Further, as this advertising relies on promoting the illusion of improved athletic performance to sell its products, female athletes are far more likely to be represented in ways that emphasize their athletic talent, increasing their appeal as positive role models in sport Yet, with the exception of studies of athlete endorsements of unhealthy foods 33including sports nutrition products 13sports nutrition advertising remains largely unexamined with regard to gender.

The wealth of research regarding sports nutrition consists of studies of its efficacy, safety, and use among athletes at different levels of competition in different sports 15,51as well as unfounded performance claims in its advertising This research was aimed at partially addressing this gap.

In this case, the imagery is specific to the world of sport and associated with foods and beverages used and advertised in this cultural context.

Images of athletes, those with prestige in the world of sport 11are employed to appeal to viewers.

A research on the effects of representations of space

What is challenging in the case of sports nutrition is that female athletes do not have the same prestige in the male-dominated world of sport, yet these products are marketed to everyone. This puts manufacturers in the position of wanting to include images of successful female athletes in their advertising, but to do so in ways that do not overtly challenge the status quo of sports media, or they risk losing male customers.

Although sports nutrition marketers avoid overtly sexualized imagery that women and female athletes find offensive 43most choose to play it safe, employing a number of semiotic devices to subtly keep female athletes in their place.David Hume (—) “Hume is our Politics, Hume is our Trade, Hume is our Philosophy, Hume is our Religion.” This statement by nineteenth century philosopher James Hutchison Stirling reflects the unique position in intellectual thought held by Scottish philosopher David Hume.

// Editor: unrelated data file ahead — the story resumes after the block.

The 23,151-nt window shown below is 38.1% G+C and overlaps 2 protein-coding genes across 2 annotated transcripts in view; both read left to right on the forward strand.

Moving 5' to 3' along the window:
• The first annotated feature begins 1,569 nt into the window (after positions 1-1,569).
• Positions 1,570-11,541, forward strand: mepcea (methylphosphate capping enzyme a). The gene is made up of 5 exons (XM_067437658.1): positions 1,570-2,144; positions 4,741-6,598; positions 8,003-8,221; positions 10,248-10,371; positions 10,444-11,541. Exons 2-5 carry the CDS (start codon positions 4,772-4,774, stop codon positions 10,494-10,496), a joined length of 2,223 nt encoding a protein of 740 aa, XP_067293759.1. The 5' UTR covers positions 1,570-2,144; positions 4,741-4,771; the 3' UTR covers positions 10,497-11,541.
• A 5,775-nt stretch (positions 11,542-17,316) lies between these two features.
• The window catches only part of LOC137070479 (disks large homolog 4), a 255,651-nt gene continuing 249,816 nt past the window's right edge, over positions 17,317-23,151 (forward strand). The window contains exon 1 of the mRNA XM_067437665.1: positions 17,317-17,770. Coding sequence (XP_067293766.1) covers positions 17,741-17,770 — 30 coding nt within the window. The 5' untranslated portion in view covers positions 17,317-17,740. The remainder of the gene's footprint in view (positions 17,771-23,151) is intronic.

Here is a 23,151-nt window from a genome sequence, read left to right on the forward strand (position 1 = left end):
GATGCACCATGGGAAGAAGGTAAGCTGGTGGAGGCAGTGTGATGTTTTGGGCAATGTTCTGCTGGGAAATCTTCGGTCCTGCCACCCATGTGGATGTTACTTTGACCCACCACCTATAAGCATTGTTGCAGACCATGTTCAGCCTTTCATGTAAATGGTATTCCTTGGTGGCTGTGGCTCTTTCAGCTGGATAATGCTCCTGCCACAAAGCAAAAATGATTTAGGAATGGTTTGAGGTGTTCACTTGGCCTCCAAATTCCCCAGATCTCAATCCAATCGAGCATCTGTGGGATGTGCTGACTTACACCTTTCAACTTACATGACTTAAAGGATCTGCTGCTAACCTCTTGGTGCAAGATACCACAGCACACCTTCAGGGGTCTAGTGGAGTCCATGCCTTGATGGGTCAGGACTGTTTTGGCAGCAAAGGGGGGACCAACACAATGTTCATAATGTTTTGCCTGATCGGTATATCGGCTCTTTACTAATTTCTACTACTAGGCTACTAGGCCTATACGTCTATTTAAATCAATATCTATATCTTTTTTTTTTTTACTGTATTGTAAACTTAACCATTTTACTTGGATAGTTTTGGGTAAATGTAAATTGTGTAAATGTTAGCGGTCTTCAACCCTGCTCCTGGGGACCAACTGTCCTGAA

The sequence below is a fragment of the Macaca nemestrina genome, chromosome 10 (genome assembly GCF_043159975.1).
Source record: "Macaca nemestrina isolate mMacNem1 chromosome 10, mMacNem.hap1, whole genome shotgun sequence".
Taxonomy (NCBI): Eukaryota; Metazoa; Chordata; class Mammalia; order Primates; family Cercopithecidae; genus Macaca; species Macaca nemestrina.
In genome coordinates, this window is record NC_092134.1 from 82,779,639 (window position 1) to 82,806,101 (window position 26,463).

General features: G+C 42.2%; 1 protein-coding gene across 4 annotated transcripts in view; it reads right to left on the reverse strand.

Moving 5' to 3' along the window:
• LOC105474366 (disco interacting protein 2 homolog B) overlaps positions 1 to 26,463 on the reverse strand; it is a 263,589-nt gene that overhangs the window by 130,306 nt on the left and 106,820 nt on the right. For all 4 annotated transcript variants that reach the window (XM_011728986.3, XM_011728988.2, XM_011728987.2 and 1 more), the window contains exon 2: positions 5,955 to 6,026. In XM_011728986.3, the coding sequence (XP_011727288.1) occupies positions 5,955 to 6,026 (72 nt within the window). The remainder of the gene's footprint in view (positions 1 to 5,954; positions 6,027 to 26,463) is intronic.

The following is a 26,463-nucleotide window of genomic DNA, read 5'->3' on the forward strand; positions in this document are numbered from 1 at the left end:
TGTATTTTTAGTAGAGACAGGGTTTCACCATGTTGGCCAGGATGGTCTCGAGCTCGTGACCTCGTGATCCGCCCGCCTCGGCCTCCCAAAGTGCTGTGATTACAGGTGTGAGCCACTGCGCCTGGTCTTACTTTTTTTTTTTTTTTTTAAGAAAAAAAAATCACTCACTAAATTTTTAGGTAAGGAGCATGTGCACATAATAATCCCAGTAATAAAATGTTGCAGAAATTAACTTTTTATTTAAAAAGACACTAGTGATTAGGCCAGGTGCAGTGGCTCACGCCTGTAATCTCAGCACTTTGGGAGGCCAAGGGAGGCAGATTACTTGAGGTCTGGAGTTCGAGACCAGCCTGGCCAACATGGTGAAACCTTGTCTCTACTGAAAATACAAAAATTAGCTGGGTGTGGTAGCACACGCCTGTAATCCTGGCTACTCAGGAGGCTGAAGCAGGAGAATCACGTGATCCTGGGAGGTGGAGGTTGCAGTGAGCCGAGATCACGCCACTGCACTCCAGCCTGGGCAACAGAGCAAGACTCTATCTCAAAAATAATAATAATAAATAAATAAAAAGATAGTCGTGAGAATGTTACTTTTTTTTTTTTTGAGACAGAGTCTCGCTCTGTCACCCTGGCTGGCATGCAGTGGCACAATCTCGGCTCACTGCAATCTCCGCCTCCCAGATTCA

Part of Hume’s fame and importance owes to his . Part of our engagement with the broader community includes disseminating our results in technical conferences, journals, and NVIDIA technical reports.


Research is our business. With an unwavering focus on our missions, scientists and engineers at PNNL deliver science and technology. We conduct basic research that advances the frontiers of science.

Preliminary versions of economic research. The Time-Varying Effect of Monetary Policy on Asset Prices. Pascal Paul • Federal Reserve Bank of San FranciscoEmail: [email protected] First online version: November Psychology research results. Below is a list of sites displaying results of research conducted within the School of Psychology, both by staff and students.

This paper examines event tourism as a field of study and area of professional practice updating the previous review article published in

Resource: The Brain: Teaching Modules